Senator Rand Paul wins a straw poll of conservative activists, giving his potential bid for the Republican presidential nomination in 2016 a boost. Rough Cut (no reporter narration).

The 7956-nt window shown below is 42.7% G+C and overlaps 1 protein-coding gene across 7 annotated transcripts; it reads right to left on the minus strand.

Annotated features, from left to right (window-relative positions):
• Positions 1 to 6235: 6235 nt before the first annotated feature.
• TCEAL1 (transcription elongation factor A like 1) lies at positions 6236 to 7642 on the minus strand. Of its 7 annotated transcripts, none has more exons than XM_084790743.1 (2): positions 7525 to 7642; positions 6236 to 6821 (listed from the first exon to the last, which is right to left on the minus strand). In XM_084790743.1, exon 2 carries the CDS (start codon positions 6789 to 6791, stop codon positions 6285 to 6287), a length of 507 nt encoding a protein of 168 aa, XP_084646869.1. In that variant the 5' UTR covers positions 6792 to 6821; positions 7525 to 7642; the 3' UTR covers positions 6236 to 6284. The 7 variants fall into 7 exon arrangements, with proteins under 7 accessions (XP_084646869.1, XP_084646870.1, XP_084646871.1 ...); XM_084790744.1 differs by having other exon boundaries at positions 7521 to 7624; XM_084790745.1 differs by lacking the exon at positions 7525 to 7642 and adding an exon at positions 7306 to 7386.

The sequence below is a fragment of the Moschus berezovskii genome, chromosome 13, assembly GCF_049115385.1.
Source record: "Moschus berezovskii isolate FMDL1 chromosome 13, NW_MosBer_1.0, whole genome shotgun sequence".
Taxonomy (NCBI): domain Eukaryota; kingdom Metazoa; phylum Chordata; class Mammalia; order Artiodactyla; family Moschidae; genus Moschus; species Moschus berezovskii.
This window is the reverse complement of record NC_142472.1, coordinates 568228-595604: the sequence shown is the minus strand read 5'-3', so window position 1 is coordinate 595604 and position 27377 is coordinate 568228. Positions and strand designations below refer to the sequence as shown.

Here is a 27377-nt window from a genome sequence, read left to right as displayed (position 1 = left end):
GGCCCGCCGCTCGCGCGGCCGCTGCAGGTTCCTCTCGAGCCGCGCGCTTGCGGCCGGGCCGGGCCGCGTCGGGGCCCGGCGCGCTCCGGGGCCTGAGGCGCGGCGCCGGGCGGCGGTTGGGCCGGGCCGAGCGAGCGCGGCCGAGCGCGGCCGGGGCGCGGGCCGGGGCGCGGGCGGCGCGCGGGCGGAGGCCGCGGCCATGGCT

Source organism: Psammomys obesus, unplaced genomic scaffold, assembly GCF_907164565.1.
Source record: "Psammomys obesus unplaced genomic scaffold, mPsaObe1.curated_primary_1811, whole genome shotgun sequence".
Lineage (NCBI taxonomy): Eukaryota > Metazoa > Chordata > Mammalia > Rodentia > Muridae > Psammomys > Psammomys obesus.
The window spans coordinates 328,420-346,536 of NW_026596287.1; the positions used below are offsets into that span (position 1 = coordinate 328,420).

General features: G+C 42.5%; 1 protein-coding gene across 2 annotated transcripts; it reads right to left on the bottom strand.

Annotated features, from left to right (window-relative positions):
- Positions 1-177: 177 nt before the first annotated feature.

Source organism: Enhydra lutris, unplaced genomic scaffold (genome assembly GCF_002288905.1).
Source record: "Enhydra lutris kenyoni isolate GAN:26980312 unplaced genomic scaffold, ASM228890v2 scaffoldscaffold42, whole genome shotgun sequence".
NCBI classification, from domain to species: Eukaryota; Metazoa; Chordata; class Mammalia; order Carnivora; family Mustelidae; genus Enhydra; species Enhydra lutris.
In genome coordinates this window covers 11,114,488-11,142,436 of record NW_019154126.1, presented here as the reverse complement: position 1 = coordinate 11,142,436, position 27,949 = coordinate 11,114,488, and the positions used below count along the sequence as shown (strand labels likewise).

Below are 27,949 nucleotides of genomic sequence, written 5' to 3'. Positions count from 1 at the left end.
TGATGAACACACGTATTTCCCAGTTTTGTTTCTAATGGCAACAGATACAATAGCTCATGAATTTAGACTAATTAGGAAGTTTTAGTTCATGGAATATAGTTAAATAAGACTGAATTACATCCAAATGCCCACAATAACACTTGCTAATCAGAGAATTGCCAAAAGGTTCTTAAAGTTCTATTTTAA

ROUGH CUT (NO REPORTER NARRATION) STORY: U.S Senator Rand Paul won a straw poll of conservative activists on Saturday (February 28), giving his potential bid for the Republican presidential nomination in 2016 a boost, and Wisconsin Governor Scott Walker came in second in a surprising show of strength. Whether the victory for Paul will have long-lasting benefit is unclear since his libertarian views may not have broad appeal in the Republican Party. Paul, a 52-year-old Kentucky Republican, outdistanced most other potential candidates by taking 25.7 percent of the vote at the Conservative Political Action Conference, a gathering of activists on Washington's outskirts of Washington. The straw poll concluded the four-day conference at a hotel along the Potomac River, where conservatives heard from more than a dozen potential contenders for the chance to represent the Republican Party in the November 2016 election. Walker, 47, was clearly among the most popular at the event. But Paul had a strong showing from activists, and his victory in the straw poll marked the third year in a row in which he came out on top, dominating the event just as his father, former Texas Congressman Ron Paul, had. The CPAC straw poll, however, does not necessarily identify the next Republican presidential nominee. Mitt Romney won the straw poll in 2012 and went on to win the nomination. But the 2008 nominee, John McCain did not win the poll. The poll also asked respondents about other issues, with 41 percent saying they would like to legalize marijuana.